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New Science for Women's Brains

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Emily Jacobs, PhD

The New Science of Women’s Brain Health

About the talk

How do changing hormonal conditions shape the human brain? What does healthy aging look like for women’s brain health? Dr. Emily Jacobs discusses new research on the structural and functional changes that occur as the brain ages and what it means for women’s health.

Historical factors have severely limited understanding of women's brain health. Dr. Jacobs shares new research on how historically-overlooked women's health factors affect brain health – including the rhythmic production of steroids across the menstrual cycle, pregnancy and the transition to menopause. Neuroscience research has almost entirely ignored these features of the mammalian endocrine system, and at great cost. The brain is an endocrine organ, yet we have little insight into how sex hormones shape the human brain. Her research aims to reveal critical clues about why endocrine transition states are a period of vulnerability for neurological conditions like depression and dementia, disorders that are twice as common in women than men.


Join us for the most popular brain health speaker series. BrainHealth Presents top brain scientists, authors, inventors and futurists for conversations about the latest advances in science, technology and real-world applications applicable to better brain health.


  • Get virtual access to all the talks during the 2023 season.

  • Ask the speaker a question through the Q&A function (we will get to as many as we can).

  • Receive event recording (only available to registrants)

2023 Speaker Lineup

To register for the virtual series, click the regsiter button above. There is an option to attend some talks in person if you are in the Dallas, Texas area. For more information, see below.

Path to Healthier Brains

Tom Insel, MD

America’s approach to mental illness isn’t working. Medical and psychological treatments have improved, yet outcomes have gotten worse. Dr. Tom Insel – neuroscientist, psychiatrist, former director of the National Institute of Mental Health and author – offers a different path to mental health. This talk includes concepts from his book Healing: Our Path From Mental Illness to Mental Health, which expands the approach from a narrow medical model to a recovery model based upon the three P’s – People, Place and Purpose. By focusing on a social support, a secure environment and a mission, we can create a path from mental illness to thriving and well-being. Event sponsored by The Container Store and Marlane Miller.Attend in Person →

Staying Sharp

Sarah Lenz Lock, JD

Cognitive decline is NOT inevitable. Your brain changes as you live and age, and that is a good thing! There are simple things we can all do to live and age well. Sarah Lock, AARP's senior vice president of policy and brain health, and executive director of their Global Council on Brain Health, shares insights on how to sustain brain-healthy behaviors. From individuals and communities to society at-large, neuroscience and public health hold lessons that can drive positive change for all of us. And the impact of this change is both measurable and immense.Event sponsored by Teri and John Shaffer. Exclusive Virtual-Only Event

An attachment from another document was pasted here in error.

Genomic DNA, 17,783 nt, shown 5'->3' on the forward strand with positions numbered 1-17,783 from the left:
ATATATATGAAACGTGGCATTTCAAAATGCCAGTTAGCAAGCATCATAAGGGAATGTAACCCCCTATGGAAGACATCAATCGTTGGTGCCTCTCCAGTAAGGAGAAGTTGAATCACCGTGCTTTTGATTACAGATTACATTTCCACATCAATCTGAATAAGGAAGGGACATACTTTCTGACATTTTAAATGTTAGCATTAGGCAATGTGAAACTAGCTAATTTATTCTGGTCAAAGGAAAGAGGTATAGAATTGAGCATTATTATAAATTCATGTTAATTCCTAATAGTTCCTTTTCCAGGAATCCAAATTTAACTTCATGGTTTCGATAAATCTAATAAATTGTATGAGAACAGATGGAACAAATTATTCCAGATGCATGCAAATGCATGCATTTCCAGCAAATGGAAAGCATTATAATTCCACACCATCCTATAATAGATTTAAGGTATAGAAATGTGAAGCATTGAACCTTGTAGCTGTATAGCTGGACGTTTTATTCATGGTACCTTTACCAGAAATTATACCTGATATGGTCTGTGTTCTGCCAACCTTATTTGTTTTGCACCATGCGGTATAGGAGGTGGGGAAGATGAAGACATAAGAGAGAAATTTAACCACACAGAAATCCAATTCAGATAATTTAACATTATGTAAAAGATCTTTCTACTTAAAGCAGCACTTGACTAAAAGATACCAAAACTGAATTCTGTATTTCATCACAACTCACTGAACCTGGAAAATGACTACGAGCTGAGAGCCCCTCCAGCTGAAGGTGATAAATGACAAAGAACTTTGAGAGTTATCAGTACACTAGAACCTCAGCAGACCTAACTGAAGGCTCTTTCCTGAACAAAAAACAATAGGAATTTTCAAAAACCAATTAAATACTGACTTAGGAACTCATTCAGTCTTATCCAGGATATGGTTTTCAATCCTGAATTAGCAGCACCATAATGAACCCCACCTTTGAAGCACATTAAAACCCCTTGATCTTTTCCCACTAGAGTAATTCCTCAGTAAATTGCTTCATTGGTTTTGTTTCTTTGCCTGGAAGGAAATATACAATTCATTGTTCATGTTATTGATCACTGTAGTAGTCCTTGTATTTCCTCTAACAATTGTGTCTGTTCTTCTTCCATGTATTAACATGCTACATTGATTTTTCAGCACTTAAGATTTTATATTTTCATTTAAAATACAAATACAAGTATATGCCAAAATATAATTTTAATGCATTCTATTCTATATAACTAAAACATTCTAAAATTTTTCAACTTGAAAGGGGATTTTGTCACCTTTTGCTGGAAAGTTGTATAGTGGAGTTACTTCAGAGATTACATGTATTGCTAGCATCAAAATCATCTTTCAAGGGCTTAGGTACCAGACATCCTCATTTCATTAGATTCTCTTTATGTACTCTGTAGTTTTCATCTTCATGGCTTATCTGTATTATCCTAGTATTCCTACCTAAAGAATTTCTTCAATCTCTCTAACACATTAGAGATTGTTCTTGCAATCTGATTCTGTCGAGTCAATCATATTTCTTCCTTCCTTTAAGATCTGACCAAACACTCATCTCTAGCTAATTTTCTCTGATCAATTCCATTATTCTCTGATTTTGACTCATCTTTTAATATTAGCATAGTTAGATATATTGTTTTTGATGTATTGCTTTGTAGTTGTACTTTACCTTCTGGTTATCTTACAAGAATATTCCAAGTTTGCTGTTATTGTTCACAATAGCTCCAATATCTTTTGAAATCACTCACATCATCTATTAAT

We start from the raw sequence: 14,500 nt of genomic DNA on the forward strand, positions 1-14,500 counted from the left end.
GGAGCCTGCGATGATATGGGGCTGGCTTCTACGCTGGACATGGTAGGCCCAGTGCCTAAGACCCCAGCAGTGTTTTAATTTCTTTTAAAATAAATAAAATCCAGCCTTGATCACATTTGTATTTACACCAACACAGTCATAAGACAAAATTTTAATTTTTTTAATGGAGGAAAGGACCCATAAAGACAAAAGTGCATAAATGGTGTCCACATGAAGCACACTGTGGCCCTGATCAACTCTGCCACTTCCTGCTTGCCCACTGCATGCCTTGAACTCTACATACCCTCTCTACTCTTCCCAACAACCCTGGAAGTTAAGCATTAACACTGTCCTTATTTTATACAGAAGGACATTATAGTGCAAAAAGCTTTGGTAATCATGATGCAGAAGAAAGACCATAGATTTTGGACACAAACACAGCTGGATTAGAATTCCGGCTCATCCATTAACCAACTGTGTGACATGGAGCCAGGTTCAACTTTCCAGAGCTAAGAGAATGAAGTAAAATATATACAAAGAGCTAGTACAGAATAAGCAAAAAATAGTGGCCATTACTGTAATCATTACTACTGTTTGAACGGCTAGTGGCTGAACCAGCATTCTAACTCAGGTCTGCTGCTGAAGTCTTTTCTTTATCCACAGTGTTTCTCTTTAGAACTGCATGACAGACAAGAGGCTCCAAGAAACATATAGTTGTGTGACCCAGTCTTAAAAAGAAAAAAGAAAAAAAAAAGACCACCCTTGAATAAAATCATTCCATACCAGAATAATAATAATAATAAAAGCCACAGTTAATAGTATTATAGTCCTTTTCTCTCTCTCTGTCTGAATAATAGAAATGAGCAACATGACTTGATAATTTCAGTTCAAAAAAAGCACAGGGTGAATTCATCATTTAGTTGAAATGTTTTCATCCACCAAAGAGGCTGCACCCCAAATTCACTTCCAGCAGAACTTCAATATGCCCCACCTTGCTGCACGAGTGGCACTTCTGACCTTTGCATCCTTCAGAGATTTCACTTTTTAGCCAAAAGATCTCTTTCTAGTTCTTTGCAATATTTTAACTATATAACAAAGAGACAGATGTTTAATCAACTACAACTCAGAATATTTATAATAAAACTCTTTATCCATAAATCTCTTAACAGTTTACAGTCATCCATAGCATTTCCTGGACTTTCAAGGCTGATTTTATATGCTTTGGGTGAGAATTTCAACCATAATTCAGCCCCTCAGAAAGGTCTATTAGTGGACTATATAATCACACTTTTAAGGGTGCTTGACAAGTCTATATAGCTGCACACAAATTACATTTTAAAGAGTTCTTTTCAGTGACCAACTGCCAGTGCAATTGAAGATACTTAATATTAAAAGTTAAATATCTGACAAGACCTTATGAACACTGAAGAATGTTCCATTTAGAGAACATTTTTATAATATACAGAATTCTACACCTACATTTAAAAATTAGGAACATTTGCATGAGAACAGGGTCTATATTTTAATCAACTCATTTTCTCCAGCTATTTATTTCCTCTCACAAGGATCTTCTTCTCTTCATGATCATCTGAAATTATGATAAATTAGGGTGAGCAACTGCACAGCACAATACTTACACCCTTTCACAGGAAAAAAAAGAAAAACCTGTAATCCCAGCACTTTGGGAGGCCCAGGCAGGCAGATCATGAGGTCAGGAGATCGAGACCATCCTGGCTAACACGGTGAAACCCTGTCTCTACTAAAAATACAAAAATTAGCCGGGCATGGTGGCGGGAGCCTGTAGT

New Science for Women's Brains

Emily Jacobs, PhD

How do changing hormonal conditions shape the human brain? And what does healthy aging look like for women’s brain health? Dr. Emily Jacobs, associate professor in psychological and brain sciences at the University of California Santa Barbara, discusses new research on the structural and functional changes that occur as the brain ages and what it means for women’s health. Event sponsored by The Gratitude Fund at The Dallas Foundation.Attend in Person →

The Brain-Heart Connection

Mitch Elkind, MD, MS, FAHA

What does science tell us about the connection between heart health and brain/mind health? As a practicing neurologist and chief clinical science officer at the American Heart Association, Dr. Elkind is a leading authority and trusted voice on enhancing well-being by building healthy hearts, brains, and minds.Attend in Person →

Risk and Resilience for Seniors

Jeff Cummings, MD, ScD; and Kate Zhong, MD, MSc, FRCP(C)

This husband-and-wife team of Alzheimer's researchers advocate for the advancement of neurotherapeutic tools to promote dignified aging. Dr. Jeff Cummings and Dr. Kate Zhong, scientists and professors at the University of Nevada Las Vegas Department of Brain Health, have a long history of working to improve clinical trials and develop new therapies for Alzheimer's disease. Attend in Person →

Virtual Series Registration